The Minister of Science and Universities, Pedro Duque, has assured that the Government will try to renew the Francoist decree that today continues to regulate student discipline in universities. "I'm going to dare to try it," he said in an interview with Europa Press.
Duque wanted to be "cautious" when promising a modification that has not been undertaken in 40 years of democracy, but still stressed the need to change a decree that dates from 1954. Some of his articles, he recalled, remain today outside the constitutional framework, as for example the one that considers a "serious violation" the "demonstrations against Catholic morality".
With his words, the Minister of Science and Universities suggests that he will take into account the proposal made by the Conference of Rectors of Spanish Universities (CRUE), which has set to work on a proposal to put an end to this anachronism legislative, as anticipated by eldiario.es.
The regulation of current academic discipline, signed by Francisco Franco on September 8, 1954, it had to be passed with the approval of the Student Statute in 2010, which left a written commitment "within one year" of approving a law of disciplinary authority for the campuses. A draft was reached, but the entrance of the PP, with José Ignacio Wert in the ministry, paralyzed him.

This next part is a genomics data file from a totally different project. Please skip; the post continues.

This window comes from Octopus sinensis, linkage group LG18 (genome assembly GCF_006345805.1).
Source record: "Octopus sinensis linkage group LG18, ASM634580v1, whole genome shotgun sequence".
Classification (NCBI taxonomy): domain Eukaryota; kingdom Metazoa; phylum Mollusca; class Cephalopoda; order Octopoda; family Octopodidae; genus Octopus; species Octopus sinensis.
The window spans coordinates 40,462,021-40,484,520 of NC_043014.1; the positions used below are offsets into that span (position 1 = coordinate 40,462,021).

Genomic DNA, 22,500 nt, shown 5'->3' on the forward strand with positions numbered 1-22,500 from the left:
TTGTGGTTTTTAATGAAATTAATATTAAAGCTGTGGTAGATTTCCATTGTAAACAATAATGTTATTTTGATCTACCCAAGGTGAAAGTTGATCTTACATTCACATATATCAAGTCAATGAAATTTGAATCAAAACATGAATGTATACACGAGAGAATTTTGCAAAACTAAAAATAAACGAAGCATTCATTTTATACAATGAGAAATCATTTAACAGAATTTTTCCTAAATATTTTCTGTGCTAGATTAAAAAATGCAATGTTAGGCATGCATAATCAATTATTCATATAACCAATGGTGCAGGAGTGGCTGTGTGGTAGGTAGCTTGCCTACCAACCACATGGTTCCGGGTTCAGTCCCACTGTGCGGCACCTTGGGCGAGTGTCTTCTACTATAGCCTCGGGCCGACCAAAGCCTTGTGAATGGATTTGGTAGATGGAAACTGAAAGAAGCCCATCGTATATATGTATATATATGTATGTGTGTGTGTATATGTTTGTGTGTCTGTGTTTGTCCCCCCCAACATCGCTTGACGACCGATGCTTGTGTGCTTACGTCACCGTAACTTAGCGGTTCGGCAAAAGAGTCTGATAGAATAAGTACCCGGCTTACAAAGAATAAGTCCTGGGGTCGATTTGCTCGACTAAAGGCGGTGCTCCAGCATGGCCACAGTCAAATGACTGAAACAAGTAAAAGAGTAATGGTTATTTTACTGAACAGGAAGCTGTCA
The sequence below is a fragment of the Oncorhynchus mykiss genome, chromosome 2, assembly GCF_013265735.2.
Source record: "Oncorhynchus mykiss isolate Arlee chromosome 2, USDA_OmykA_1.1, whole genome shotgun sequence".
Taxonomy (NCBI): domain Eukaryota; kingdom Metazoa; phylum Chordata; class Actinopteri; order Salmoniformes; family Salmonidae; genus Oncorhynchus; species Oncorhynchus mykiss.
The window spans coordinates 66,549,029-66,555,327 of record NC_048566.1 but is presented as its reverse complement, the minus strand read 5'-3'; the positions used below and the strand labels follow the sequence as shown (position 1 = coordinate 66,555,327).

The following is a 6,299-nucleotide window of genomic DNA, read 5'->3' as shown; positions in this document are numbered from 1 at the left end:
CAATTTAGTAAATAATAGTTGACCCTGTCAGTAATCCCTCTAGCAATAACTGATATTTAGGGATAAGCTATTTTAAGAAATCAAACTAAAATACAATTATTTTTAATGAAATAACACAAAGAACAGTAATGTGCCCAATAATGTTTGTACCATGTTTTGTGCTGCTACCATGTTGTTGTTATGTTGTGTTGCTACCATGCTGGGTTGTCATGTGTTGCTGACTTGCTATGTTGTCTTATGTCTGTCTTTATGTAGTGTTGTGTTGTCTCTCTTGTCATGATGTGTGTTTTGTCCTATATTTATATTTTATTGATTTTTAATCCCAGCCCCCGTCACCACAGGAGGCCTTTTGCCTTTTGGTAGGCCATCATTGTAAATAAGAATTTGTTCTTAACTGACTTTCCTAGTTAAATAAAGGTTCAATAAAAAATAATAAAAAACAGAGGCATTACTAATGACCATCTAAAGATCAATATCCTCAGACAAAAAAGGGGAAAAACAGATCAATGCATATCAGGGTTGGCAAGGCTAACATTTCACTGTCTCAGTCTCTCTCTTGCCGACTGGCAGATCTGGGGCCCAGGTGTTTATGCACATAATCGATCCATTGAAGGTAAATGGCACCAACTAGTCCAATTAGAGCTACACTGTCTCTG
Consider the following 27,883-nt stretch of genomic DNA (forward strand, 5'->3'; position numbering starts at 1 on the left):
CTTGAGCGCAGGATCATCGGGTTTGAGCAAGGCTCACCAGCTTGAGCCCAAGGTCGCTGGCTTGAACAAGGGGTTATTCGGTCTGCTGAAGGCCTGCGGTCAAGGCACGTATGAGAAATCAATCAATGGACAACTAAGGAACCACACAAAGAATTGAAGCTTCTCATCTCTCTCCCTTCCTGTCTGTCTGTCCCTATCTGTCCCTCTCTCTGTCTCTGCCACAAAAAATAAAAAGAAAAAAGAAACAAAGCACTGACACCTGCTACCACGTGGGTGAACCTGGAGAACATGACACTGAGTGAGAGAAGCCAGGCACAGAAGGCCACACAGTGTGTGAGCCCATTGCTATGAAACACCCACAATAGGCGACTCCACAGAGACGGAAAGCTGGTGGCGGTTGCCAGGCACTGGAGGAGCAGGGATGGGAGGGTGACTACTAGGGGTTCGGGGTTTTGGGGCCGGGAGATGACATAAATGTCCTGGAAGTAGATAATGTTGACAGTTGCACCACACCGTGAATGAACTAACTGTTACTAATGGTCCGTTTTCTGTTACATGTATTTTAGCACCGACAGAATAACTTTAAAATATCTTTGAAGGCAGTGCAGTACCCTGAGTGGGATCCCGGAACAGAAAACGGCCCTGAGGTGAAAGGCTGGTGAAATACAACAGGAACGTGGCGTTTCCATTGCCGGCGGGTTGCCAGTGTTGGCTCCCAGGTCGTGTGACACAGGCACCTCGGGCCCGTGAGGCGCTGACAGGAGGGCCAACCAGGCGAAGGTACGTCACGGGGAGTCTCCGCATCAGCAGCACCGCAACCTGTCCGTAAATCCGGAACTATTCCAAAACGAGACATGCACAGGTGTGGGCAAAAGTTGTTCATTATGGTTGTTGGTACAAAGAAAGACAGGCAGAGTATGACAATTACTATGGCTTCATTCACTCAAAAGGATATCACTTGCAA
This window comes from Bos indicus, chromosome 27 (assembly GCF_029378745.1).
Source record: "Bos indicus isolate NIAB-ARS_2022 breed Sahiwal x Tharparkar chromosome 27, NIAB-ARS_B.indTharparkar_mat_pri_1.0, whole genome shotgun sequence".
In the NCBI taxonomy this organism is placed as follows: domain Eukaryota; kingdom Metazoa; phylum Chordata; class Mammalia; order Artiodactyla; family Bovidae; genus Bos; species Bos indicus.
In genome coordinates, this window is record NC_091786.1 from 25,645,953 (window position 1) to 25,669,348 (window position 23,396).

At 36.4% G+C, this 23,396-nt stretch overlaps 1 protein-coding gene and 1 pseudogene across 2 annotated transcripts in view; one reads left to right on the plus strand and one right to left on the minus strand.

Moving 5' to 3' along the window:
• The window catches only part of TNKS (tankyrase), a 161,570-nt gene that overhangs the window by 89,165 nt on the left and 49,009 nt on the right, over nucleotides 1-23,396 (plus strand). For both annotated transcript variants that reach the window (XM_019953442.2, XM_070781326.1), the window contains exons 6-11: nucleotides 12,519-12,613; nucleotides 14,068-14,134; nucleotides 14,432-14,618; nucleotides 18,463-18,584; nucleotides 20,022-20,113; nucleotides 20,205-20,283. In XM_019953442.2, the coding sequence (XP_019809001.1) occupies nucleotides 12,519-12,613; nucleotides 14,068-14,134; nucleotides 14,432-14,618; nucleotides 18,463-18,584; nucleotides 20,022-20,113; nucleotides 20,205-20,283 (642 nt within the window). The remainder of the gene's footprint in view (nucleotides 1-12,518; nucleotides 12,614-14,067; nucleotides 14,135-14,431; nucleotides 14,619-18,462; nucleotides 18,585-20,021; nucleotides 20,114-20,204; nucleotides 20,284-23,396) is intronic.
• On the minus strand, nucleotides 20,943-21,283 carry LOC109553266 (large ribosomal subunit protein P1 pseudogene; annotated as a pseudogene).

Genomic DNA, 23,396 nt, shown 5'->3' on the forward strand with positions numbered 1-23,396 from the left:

Over the years, Spanish public universities have been developing their own regulations on behavior and evaluation, updated to the student needs of the 21st century, but the truth is that their sanctioning regimes are still based on the Francoist decree of 1954.
Some of the infractions that it establishes, such as the "lack of probity", have been cataloged "legally indeterminate" by the Constitutional Court, but even so there has been some recent case in which it has been issued to students for this reason. It happened in 2011 with 11 students from the University of La Laguna, in the Canary Islands, although justice ended up absolving them.